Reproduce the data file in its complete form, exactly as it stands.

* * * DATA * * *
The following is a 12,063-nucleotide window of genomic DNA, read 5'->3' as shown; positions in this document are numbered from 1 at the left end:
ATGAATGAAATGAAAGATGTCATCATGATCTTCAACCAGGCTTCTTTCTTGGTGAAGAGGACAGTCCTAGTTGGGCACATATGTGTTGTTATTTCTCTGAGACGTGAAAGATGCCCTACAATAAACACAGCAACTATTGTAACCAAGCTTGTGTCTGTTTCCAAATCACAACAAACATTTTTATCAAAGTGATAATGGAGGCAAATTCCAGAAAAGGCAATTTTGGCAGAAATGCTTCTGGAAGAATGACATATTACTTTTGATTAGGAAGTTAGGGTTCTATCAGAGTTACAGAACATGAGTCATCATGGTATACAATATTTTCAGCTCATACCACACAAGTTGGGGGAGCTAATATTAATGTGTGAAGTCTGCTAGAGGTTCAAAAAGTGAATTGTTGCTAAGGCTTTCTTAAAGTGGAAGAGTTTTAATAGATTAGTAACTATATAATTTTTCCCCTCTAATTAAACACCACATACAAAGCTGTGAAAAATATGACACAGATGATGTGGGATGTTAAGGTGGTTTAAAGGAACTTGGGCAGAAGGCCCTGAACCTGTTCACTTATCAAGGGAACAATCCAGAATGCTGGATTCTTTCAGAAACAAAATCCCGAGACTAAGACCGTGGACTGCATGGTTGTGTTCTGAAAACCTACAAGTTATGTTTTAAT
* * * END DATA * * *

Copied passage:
The following is a 12,063-nucleotide window of genomic DNA, read 5'->3' as shown; positions in this document are numbered from 1 at the left end:
ATGAATGAAATGAAAGATGTCATCATGATCTTCAACCAGGCTTCTTTCTTGGTGAAGAGGACAGTCCTAGTTGGGCACATATGTGTTGTTATTTCTCTGAGACGTGAAAGATGCCCTACAATAAACACAGCAACTATTGTAACCAAGCTTGTGTCTGTTTCCAAATCACAACAAACATTTTTATCAAAGTGATAATGGAGGCAAATTCCAGAAAAGGCAATTTTGGCAGAAATGCTTCTGGAAGAATGACATATTACTTTTGATTAGGAAGTTAGGGTTCTATCAGAGTTACAGAACATGAGTCATCATGGTATACAATATTTTCAGCTCATACCACACAAGTTGGGGGAGCTAATATTAATGTGTGAAGTCTGCTAGAGGTTCAAAAAGTGAATTGTTGCTAAGGCTTTCTTAAAGTGGAAGAGTTTTAATAGATTAGTAACTATATAATTTTTCCCCTCTAATTAAACACCACATACAAAGCTGTGAAAAATATGACACAGATGATGTGGGATGTTAAGGTGGTTTAAAGGAACTTGGGCAGAAGGCCCTGAACCTGTTCACTTATCAAGGGAACAATCCAGAATGCTGGATTCTTTCAGAAACAAAATCCCGAGACTAAGACCGTGGACTGCATGGTTGTGTTCTGAAAACCTACAAGTTATGTTTTAAT